Every day provides a new opportunity to promote a better, healthier you! Consuming a variety of nutrient-dense foods is important for the health of your body and brain – and that of your kids, too! Check out our tips below for boosting the nutrition in your kids’ diet.
What are five food swaps I can start right away?
- For breakfast, instead of choosing sweetened cereal, muffins or pastries high in added sugar, prepare steel-cut oatmeal with a serving of Greek yogurt and berries, or experiment with egg muffins which are convenient for on-the-go and may help keep them fuller longer.
- When possible, substitute refined grains (such as white bread, white rice or white pasta) with whole grains (such as whole wheat bread, brown rice, quinoa, rye, millet and barley). While refined grains are often fortified with the vitamins and minerals lost in processing, whole grains contain more fiber. Try using half whole grains and half refined grains to make the switch easier, and pair it with your family’s favorite sauce or seasoning so it’s closer to what they’re used to eating.
- Make your own takeout at home. Instead of eating out for pizza or Chinese, build your own! Swap in low-fat cheese, a whole grain crust and lots of veggie toppings for your pizza, or some brown rice, low-sodium soy sauce, veggies and lean proteins for a stir-fry. Creating these meals at home gives you more control to cut back on added sodium, sugars and unhealthy fats.
- For snacks, switch out highly processed snack foods for more wholesome options. Instead offer a piece of fruit with nuts (almonds, walnuts), or create a build-your-own trail mix with whole grain cereal, nuts and dried, low-sugar fruit!
- Take your family’s favorite meal and turn up the nutrient content! Add chopped or pureed veggies to favorite casseroles or pasta sauces. You’ll get in more vitamins and minerals, and they likely won’t even notice a difference!
What if my child doesn’t like trying new foods? Or fruits and veggies?
- Continue serving new foods as part of meals and snacks! Exposure to a larger variety of food from an earlier age increases willingness to try new foods later. It may take 10 or more times for a new food to be accepted.1 Be patient with the process.
- Be a role model! Your child looks up to you and learns from you. Eat these healthier options with your child at meal and snack time.
- Involve your child in grocery shopping and preparing food at home. Having more buy-in from your child may promote greater interest in trying new foods.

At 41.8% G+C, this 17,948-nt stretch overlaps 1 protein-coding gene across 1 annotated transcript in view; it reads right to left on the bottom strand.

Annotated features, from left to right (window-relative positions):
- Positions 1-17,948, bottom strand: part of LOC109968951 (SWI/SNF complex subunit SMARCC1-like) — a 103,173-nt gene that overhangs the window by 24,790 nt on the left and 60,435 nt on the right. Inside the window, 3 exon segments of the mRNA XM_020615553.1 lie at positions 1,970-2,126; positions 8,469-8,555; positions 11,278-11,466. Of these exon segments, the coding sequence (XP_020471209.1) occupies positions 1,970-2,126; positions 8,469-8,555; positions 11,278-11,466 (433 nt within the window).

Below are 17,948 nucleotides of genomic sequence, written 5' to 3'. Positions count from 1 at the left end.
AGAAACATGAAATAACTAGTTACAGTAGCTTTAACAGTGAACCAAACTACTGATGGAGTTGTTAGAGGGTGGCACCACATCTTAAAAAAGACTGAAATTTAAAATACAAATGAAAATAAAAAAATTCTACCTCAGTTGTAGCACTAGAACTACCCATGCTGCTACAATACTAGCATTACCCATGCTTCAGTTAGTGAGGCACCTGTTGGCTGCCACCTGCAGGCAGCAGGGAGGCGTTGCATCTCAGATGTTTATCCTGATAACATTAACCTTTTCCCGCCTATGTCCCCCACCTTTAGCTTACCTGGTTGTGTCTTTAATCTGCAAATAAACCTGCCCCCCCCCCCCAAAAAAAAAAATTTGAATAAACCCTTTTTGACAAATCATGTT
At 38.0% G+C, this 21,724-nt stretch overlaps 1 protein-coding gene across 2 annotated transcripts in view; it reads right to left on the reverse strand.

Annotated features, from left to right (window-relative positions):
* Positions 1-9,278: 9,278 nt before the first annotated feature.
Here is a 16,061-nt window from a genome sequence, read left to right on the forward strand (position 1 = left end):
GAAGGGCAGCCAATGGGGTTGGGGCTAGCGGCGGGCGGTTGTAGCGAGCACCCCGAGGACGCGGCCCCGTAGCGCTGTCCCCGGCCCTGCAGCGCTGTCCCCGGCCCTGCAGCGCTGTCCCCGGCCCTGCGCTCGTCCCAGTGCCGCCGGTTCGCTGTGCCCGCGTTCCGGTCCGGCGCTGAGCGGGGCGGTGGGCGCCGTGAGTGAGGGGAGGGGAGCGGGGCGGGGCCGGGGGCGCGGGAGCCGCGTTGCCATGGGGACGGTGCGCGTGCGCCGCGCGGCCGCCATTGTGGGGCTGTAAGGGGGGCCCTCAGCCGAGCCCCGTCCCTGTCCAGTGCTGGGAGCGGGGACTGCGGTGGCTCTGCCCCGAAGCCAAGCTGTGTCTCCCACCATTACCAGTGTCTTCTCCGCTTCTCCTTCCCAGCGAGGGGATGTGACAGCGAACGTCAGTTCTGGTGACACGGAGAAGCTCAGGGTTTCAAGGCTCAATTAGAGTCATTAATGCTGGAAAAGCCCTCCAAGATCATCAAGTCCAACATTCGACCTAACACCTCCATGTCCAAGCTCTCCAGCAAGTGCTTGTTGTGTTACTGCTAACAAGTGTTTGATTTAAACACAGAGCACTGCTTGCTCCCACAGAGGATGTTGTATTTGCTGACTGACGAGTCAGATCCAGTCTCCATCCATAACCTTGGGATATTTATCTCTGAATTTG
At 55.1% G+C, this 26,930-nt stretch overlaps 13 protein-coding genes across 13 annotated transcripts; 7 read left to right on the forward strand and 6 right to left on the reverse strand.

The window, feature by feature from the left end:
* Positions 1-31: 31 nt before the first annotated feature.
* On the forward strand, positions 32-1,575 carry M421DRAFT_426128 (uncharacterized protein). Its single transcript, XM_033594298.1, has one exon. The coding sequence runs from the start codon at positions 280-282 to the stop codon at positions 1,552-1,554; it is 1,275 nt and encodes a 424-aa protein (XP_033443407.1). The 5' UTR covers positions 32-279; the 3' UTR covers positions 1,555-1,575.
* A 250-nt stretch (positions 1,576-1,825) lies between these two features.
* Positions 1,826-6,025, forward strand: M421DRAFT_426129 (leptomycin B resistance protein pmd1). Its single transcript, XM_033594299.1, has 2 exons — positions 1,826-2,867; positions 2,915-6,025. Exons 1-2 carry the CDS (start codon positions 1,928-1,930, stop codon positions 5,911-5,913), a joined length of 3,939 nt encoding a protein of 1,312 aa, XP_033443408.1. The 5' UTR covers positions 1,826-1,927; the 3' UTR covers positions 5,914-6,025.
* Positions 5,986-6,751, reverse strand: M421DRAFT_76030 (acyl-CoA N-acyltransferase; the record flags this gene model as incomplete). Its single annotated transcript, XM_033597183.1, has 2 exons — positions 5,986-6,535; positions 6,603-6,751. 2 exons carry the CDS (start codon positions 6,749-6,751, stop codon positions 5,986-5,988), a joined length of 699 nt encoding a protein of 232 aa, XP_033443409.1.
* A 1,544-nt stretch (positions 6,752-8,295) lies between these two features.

- Make the experience fun! Plan trips to the farmer’s market on Saturday mornings and host cooking contests for the entire family.
- Make delicious smoothies containing lots of fruits and vegetables! Try blending one cup of spinach, one half of a frozen banana, ½ cup of frozen berries and some low-fat milk!
- Teach your child where food comes from. Plant fruits and vegetables in your outdoor garden, or create window plants of herbs, and have your child help take care of them and watch them grow!
- Hang a Colored Rainbow Chart on the refrigerator, and make eating fruit and vegetables fun for the entire family!
What if fruits and vegetables are too expensive?
- Save money by shopping for fresh fruits and vegetables that are in-season. This Virginia Fruit and Vegetable Chart can help you find what’s “in.”
- Look for deals at your local farmers market! Virginia’s Department of Agriculture lists locations and descriptions of farmers markets by regions.
- Low-cost grocery stores often sell produce at reduced prices. When shopping, choose whole fruits and vegetables, which are often more affordable than pre-sliced fruits and vegetables.
- Remember that frozen fruits and vegetables are an option, too! These items are picked and frozen right away, so their nutrient content remains at its peak. Just be sure to check the label for added ingredients.
- Make sure your child eats regular meals and snacks throughout the day. This starts with breakfast! Plan to wake up five minutes earlier in the mornings before school, or pack a grab-and-go breakfast the night before. Eating meals and snacks throughout the day can help to your child consume a variety of nutrients and maintain their energy levels.
- Practice eating mindfully. Encourage your kids to take their time when eating to enjoy their food. Have them tune in to their five senses when eating, focusing on the tastes, textures, sounds, appearance and smells of food.
- Pay attention to your child’s beverage choices. Sugar-sweetened beverages (like sodas, sweet tea and fruit juice) contribute to added sugars and weight gain.2 Additionally, too much caffeine (like in coffee, tea and sodas) can cause jitteriness, which may contribute to worsened anxiety and impact sleep.3
- Families who eat together stay together! Make it a priority to have family meals at the dinner table with limited distractions.
We wish your family a healthy and happy year ahead. If you’d like to learn more about what we’ve shared here, please feel free to ask us any questions in the space below.
Dr. Valentina Cimolai, child and adolescent psychiatrist, and Katelynn Perzynski, registered dietitian
1.Carruth BR, Ziegler PJ, Gordon A, Barr SI. Prevalence of picky eaters among infants and toddlers and their caregivers’ decisions about offering a new food. J Am Diet Assoc. 2004;104:S57-S64. doi:10.1016/j.jada.2003.10.024
2.Malik VS, Popkin BM, Bray GA, Despres J, Hu FB. Sugar sweetened beverages, obesity, type 2 diabetes and cardiovascular disease risk. Circulation. 2010;121(11):1356-1364. doi:10.1161/circulationaha.109.876185
3.National Sleep Foundation. Caffeine and Sleep. National Sleep Foundation. https://www.sleepfoundation.org/articles/caffeine-and-sleep. N.D. Accessed January 5, 2020.